Only one writer, Angel Millar, remarked on the nature of the material used to make the “make-shift niqab,” noting the juxtaposition of All-American Denim and its freedom/democracy/mainstream/(pop?) connotations with the staid/oppressive/religious of veils:
A denim niqab seems at once to indicate a rejection of both Western values and religious literalism, and it seems to hint at the fusion of East and West on the level of material culture.
Millar gives two examples of Islam’s influence on Western fashion: Poiret and Chalayan. The first was meant to establish the long connection between the two worlds; it may be generous to say “Islam’s influence on…” instead of “The West’s co-opting of…”, but the point is: this is not as new as some think. But the use of the niqab/burqa to intentionally provoke in the Reboot ad is perhaps better compared to Chalayan’s “Burka,” a collection from 1996, which is called “challenging” and “art” (links nsfw). If Diesel had presented this niqab in a runway show as opposed to in an advertising campaign, would it have landed differently? Does Chalayan, seen as a high-fashion artist, have more leeway to explore these themes than Diesel, seen as a mass-market brand, or are their approaches fundamentally different?
How does “I am not what I appear to be” intersect with the niqab image? What are the social questions that may be answered by society at large or by a majority, as opposed to left up to each consumer, observer, and citizen? Is there a line to be crossed here, and how would you define it? Please leave your respectful comments below.
When I applied to the University of Edinburgh for post-graduate study, I was truly torn between studying the eighteenth and early nineteenth centuries, and studying the 1920s and 1930s in dress and textiles. Their ‘History, Theory and Display’ taught programme had everything I wanted in a master’s program, except someone to supervise the latter topic, so I looked at the eighteenth and early nineteenth centuries in my coursework and my subsequent dissertation. I do not regret this.
However, since graduating my own research as progressively moved forward to focus on the late nineteenth century through the second World War. This means that my regret at not being able to see Elegance in an Age of Crisis at the Museum at FIT (closing April 19), is greater than for any other exhibition geographical limitations have prevented me from seeing thus far.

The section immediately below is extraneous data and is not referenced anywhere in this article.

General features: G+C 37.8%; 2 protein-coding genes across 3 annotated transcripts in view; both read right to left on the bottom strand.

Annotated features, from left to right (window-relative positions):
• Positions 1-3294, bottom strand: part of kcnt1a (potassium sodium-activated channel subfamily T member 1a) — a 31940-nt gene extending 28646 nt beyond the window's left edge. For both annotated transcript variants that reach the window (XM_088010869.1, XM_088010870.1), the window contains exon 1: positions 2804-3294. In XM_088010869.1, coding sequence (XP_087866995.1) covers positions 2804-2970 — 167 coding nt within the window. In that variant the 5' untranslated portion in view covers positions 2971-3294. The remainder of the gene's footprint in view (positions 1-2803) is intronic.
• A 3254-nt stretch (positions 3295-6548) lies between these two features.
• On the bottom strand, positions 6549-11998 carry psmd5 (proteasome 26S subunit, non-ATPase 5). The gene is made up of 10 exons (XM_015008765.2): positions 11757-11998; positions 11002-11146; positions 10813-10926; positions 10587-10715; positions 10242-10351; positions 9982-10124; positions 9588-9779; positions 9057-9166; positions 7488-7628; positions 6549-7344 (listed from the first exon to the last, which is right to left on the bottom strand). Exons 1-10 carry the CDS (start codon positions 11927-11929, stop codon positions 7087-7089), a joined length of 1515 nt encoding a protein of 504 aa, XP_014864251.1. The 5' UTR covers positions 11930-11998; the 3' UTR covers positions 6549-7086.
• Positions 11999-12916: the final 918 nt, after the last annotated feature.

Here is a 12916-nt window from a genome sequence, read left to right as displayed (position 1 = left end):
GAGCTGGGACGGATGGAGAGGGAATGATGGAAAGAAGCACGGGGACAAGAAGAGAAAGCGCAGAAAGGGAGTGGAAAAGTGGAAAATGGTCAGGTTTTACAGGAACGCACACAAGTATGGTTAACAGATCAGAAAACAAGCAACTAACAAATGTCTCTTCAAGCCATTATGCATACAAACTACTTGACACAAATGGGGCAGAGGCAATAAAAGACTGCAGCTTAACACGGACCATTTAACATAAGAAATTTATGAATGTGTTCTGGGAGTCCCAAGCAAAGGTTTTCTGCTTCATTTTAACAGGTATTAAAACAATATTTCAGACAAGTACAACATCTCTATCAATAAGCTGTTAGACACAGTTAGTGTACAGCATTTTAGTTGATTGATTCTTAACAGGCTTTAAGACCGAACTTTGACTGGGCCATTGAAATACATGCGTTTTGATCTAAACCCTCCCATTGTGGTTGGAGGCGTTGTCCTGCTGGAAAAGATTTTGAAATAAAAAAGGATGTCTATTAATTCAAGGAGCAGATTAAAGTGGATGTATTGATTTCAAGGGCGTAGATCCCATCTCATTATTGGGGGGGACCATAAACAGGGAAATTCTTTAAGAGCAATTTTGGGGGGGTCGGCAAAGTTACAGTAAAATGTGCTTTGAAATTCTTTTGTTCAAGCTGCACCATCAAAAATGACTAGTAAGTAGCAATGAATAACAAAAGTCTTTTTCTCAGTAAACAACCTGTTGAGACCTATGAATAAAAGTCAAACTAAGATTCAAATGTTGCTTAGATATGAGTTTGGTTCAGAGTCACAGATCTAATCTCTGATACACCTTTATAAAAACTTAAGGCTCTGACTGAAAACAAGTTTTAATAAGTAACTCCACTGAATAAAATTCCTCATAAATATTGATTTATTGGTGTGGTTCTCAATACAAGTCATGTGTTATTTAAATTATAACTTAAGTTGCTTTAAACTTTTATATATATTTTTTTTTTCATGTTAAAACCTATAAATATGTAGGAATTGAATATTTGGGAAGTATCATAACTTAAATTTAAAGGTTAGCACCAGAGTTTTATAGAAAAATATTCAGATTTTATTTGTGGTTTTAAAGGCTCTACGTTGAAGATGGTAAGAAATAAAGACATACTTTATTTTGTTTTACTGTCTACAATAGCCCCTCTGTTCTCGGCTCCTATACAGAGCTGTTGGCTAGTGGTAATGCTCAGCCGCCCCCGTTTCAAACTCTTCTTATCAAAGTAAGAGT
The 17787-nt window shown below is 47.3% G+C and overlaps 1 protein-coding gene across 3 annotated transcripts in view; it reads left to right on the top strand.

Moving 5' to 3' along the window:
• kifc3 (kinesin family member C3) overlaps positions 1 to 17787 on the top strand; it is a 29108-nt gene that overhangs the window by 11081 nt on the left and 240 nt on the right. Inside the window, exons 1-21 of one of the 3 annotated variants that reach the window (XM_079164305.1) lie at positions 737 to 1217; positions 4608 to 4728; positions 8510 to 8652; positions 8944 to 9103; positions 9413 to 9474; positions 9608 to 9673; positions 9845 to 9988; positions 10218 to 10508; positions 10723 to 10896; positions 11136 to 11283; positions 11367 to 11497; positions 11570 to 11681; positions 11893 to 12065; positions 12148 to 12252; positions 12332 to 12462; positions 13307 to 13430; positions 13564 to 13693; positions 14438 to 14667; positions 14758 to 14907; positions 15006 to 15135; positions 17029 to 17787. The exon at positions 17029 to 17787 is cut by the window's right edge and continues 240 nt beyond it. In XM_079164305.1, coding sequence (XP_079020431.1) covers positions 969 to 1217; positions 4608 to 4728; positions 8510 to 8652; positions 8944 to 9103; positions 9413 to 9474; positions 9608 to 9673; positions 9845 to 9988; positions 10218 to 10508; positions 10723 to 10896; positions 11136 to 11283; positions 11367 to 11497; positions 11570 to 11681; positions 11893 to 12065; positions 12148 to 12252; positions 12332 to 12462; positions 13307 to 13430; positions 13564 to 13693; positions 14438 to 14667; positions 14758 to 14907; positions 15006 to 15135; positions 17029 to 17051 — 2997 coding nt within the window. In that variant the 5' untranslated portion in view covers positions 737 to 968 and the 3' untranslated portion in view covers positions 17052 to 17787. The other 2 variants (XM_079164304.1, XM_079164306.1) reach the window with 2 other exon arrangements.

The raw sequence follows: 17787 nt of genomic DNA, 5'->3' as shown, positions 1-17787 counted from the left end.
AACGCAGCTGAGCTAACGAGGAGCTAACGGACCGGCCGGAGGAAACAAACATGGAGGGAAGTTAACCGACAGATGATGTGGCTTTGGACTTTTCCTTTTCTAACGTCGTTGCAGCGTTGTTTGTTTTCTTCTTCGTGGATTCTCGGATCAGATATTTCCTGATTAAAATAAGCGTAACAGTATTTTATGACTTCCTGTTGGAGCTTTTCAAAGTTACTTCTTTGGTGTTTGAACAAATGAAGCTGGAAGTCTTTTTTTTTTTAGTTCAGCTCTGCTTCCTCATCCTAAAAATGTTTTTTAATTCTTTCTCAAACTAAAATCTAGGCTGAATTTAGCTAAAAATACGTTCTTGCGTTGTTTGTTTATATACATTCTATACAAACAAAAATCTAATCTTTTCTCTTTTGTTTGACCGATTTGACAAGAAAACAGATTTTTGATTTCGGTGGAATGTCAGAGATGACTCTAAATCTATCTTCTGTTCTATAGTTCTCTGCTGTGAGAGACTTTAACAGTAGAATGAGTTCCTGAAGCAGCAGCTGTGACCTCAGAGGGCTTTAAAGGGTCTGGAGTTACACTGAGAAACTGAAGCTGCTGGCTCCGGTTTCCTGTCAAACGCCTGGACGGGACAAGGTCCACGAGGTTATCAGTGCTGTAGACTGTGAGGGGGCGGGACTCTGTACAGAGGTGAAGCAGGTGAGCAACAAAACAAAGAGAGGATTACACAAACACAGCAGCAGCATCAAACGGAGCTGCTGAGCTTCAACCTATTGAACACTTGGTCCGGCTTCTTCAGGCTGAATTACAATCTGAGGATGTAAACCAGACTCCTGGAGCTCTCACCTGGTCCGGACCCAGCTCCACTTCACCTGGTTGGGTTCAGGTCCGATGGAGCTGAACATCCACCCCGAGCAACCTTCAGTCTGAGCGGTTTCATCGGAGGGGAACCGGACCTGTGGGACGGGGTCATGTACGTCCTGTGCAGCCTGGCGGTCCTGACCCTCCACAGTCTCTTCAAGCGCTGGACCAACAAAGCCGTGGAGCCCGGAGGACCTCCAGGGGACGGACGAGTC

Thankfully, we live in the age of the internet, and the Museum at FIT has done an incredible job with their exhibition website, blog, and in the catalogue for which I am daily checking my mailbox in anticipation of its arrival (what is it Carrie Fisher says, Instant gratification isn’t fast enough?). These are so good that it is some compensation for not being able to see the exhibition myself. Thankfully as well, I am a member of Costume Society of America; at my first ever national symposium I made the acquaintance of Ariele Elia, assistant curator at the Museum at FIT, who assisted with the exhibition and contributed to said-anticipated catalogue. Ariele was kind enough to take the time this week to speak with me over the phone about the exhibition, what it aims to accomplish, how it was conceived, and the amazing things it reveals not just about fashions of the 1930s, but about the innovations in design worldwide that were happening during an age society typically associates with breadlines, stock market crashes, Dorothea Lange photos, dust bowls, and John Steinbeck.
The exhibition is co-curated by Patricia Mears, whose work I have long admired, and G. Bruce Boyer, whose work I am now going to pursue with almost single-minded devotion. Elegance in an Age of Crisis was conceived after Patricia read an article Bruce had written about the changes in men’s tailoring in the 1930s. She found that the deconstruction in these suits mirrored perfectly the sort of deconstruction happening in women’s fashion, and thus the first exhibition to examine both menswear and women’s clothing of the 1930s was born. Patricia and Bruce had worked together on Ivy Style, so working together to demonstrate the elegance and innovation of fashion design in the Great Depression was not as difficult as it might have been.